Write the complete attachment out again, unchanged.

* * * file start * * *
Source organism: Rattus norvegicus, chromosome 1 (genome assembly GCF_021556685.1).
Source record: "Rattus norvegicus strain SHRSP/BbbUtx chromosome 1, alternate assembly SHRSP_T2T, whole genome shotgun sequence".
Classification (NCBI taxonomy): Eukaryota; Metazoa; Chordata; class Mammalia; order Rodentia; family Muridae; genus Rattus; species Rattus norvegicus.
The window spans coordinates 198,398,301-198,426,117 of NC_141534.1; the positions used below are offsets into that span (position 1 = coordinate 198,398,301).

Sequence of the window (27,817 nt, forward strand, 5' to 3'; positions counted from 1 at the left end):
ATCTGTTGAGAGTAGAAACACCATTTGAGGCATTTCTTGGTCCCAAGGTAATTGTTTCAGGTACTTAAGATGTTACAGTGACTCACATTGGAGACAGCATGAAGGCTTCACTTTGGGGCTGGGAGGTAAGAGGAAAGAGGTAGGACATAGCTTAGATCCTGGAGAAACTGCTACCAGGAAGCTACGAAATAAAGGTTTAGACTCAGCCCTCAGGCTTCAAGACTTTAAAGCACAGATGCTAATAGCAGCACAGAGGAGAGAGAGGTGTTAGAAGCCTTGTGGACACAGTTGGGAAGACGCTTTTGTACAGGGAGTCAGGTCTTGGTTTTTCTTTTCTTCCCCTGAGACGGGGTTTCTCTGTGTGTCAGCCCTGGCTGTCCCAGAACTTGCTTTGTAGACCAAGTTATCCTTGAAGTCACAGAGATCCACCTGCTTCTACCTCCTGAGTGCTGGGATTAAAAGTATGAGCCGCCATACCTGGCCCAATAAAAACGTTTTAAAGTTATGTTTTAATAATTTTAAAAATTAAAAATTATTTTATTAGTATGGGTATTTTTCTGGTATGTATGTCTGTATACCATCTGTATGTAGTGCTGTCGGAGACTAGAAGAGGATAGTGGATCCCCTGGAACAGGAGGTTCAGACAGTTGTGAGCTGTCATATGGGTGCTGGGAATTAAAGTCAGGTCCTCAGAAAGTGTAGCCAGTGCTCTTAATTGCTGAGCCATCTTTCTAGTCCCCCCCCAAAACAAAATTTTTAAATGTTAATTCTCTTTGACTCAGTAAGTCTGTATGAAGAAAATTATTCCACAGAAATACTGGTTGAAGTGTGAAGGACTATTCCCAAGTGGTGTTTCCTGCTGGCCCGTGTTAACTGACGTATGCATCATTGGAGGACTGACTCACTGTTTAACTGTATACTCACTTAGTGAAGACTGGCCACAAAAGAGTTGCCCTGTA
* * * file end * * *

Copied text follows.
Source organism: Rattus norvegicus, chromosome 1 (genome assembly GCF_021556685.1).
Source record: "Rattus norvegicus strain SHRSP/BbbUtx chromosome 1, alternate assembly SHRSP_T2T, whole genome shotgun sequence".
Classification (NCBI taxonomy): Eukaryota; Metazoa; Chordata; class Mammalia; order Rodentia; family Muridae; genus Rattus; species Rattus norvegicus.
The window spans coordinates 198,398,301-198,426,117 of NC_141534.1; the positions used below are offsets into that span (position 1 = coordinate 198,398,301).

Sequence of the window (27,817 nt, forward strand, 5' to 3'; positions counted from 1 at the left end):
ATCTGTTGAGAGTAGAAACACCATTTGAGGCATTTCTTGGTCCCAAGGTAATTGTTTCAGGTACTTAAGATGTTACAGTGACTCACATTGGAGACAGCATGAAGGCTTCACTTTGGGGCTGGGAGGTAAGAGGAAAGAGGTAGGACATAGCTTAGATCCTGGAGAAACTGCTACCAGGAAGCTACGAAATAAAGGTTTAGACTCAGCCCTCAGGCTTCAAGACTTTAAAGCACAGATGCTAATAGCAGCACAGAGGAGAGAGAGGTGTTAGAAGCCTTGTGGACACAGTTGGGAAGACGCTTTTGTACAGGGAGTCAGGTCTTGGTTTTTCTTTTCTTCCCCTGAGACGGGGTTTCTCTGTGTGTCAGCCCTGGCTGTCCCAGAACTTGCTTTGTAGACCAAGTTATCCTTGAAGTCACAGAGATCCACCTGCTTCTACCTCCTGAGTGCTGGGATTAAAAGTATGAGCCGCCATACCTGGCCCAATAAAAACGTTTTAAAGTTATGTTTTAATAATTTTAAAAATTAAAAATTATTTTATTAGTATGGGTATTTTTCTGGTATGTATGTCTGTATACCATCTGTATGTAGTGCTGTCGGAGACTAGAAGAGGATAGTGGATCCCCTGGAACAGGAGGTTCAGACAGTTGTGAGCTGTCATATGGGTGCTGGGAATTAAAGTCAGGTCCTCAGAAAGTGTAGCCAGTGCTCTTAATTGCTGAGCCATCTTTCTAGTCCCCCCCCAAAACAAAATTTTTAAATGTTAATTCTCTTTGACTCAGTAAGTCTGTATGAAGAAAATTATTCCACAGAAATACTGGTTGAAGTGTGAAGGACTATTCCCAAGTGGTGTTTCCTGCTGGCCCGTGTTAACTGACGTATGCATCATTGGAGGACTGACTCACTGTTTAACTGTATACTCACTTAGTGAAGACTGGCCACAAAAGAGTTGCCCTGTA